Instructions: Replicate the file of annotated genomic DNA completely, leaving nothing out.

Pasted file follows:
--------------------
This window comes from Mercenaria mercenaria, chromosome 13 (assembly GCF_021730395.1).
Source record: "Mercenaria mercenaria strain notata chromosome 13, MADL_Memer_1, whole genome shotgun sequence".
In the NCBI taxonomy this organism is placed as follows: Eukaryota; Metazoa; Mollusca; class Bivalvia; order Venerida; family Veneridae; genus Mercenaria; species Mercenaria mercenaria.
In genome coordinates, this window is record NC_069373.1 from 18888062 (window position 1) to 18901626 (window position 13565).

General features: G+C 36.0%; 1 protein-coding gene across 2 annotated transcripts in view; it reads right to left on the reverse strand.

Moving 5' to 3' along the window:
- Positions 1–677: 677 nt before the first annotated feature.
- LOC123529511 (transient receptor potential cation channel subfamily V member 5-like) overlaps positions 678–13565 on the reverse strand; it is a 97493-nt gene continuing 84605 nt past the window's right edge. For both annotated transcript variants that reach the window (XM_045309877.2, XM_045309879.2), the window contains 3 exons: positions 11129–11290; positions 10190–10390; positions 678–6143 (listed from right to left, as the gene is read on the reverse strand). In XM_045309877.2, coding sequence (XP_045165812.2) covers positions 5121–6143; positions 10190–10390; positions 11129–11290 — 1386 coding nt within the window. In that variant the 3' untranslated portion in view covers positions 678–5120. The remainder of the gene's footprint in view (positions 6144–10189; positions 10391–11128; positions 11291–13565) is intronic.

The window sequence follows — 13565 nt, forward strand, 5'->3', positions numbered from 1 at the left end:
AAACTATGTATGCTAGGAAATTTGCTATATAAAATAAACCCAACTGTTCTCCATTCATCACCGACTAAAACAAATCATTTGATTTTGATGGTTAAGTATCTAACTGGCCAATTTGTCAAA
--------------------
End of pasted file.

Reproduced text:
This window comes from Mercenaria mercenaria, chromosome 13 (assembly GCF_021730395.1).
Source record: "Mercenaria mercenaria strain notata chromosome 13, MADL_Memer_1, whole genome shotgun sequence".
In the NCBI taxonomy this organism is placed as follows: Eukaryota; Metazoa; Mollusca; class Bivalvia; order Venerida; family Veneridae; genus Mercenaria; species Mercenaria mercenaria.
In genome coordinates, this window is record NC_069373.1 from 18888062 (window position 1) to 18901626 (window position 13565).

General features: G+C 36.0%; 1 protein-coding gene across 2 annotated transcripts in view; it reads right to left on the reverse strand.

Moving 5' to 3' along the window:
- Positions 1–677: 677 nt before the first annotated feature.
- LOC123529511 (transient receptor potential cation channel subfamily V member 5-like) overlaps positions 678–13565 on the reverse strand; it is a 97493-nt gene continuing 84605 nt past the window's right edge. For both annotated transcript variants that reach the window (XM_045309877.2, XM_045309879.2), the window contains 3 exons: positions 11129–11290; positions 10190–10390; positions 678–6143 (listed from right to left, as the gene is read on the reverse strand). In XM_045309877.2, coding sequence (XP_045165812.2) covers positions 5121–6143; positions 10190–10390; positions 11129–11290 — 1386 coding nt within the window. In that variant the 3' untranslated portion in view covers positions 678–5120. The remainder of the gene's footprint in view (positions 6144–10189; positions 10391–11128; positions 11291–13565) is intronic.

The window sequence follows — 13565 nt, forward strand, 5'->3', positions numbered from 1 at the left end:
AAACTATGTATGCTAGGAAATTTGCTATATAAAATAAACCCAACTGTTCTCCATTCATCACCGACTAAAACAAATCATTTGATTTTGATGGTTAAGTATCTAACTGGCCAATTTGTCAAA